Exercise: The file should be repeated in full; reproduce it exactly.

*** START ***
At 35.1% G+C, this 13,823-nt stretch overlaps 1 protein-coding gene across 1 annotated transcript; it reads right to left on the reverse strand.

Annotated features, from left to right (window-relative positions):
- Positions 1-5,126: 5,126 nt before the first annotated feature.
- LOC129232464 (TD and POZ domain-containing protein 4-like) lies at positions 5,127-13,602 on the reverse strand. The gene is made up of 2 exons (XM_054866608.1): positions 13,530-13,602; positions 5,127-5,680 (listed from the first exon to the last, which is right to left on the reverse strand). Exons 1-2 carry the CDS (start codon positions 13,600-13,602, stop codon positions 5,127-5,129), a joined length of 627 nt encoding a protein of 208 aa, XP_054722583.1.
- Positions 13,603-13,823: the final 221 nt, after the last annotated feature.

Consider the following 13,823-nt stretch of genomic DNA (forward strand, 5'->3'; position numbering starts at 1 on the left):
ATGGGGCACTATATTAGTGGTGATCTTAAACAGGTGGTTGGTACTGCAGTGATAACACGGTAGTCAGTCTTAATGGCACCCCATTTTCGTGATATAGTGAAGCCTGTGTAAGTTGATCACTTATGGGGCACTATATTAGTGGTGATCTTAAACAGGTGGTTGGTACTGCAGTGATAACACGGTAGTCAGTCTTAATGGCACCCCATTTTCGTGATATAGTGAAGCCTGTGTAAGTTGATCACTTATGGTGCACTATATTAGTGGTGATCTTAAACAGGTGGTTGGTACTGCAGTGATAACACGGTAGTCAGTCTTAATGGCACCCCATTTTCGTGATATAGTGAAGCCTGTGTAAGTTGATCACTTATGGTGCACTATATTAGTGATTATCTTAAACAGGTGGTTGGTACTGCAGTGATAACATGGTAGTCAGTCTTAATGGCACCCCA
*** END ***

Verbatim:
At 35.1% G+C, this 13,823-nt stretch overlaps 1 protein-coding gene across 1 annotated transcript; it reads right to left on the reverse strand.

Annotated features, from left to right (window-relative positions):
- Positions 1-5,126: 5,126 nt before the first annotated feature.
- LOC129232464 (TD and POZ domain-containing protein 4-like) lies at positions 5,127-13,602 on the reverse strand. The gene is made up of 2 exons (XM_054866608.1): positions 13,530-13,602; positions 5,127-5,680 (listed from the first exon to the last, which is right to left on the reverse strand). Exons 1-2 carry the CDS (start codon positions 13,600-13,602, stop codon positions 5,127-5,129), a joined length of 627 nt encoding a protein of 208 aa, XP_054722583.1.
- Positions 13,603-13,823: the final 221 nt, after the last annotated feature.

Consider the following 13,823-nt stretch of genomic DNA (forward strand, 5'->3'; position numbering starts at 1 on the left):
ATGGGGCACTATATTAGTGGTGATCTTAAACAGGTGGTTGGTACTGCAGTGATAACACGGTAGTCAGTCTTAATGGCACCCCATTTTCGTGATATAGTGAAGCCTGTGTAAGTTGATCACTTATGGGGCACTATATTAGTGGTGATCTTAAACAGGTGGTTGGTACTGCAGTGATAACACGGTAGTCAGTCTTAATGGCACCCCATTTTCGTGATATAGTGAAGCCTGTGTAAGTTGATCACTTATGGTGCACTATATTAGTGGTGATCTTAAACAGGTGGTTGGTACTGCAGTGATAACACGGTAGTCAGTCTTAATGGCACCCCATTTTCGTGATATAGTGAAGCCTGTGTAAGTTGATCACTTATGGTGCACTATATTAGTGATTATCTTAAACAGGTGGTTGGTACTGCAGTGATAACATGGTAGTCAGTCTTAATGGCACCCCA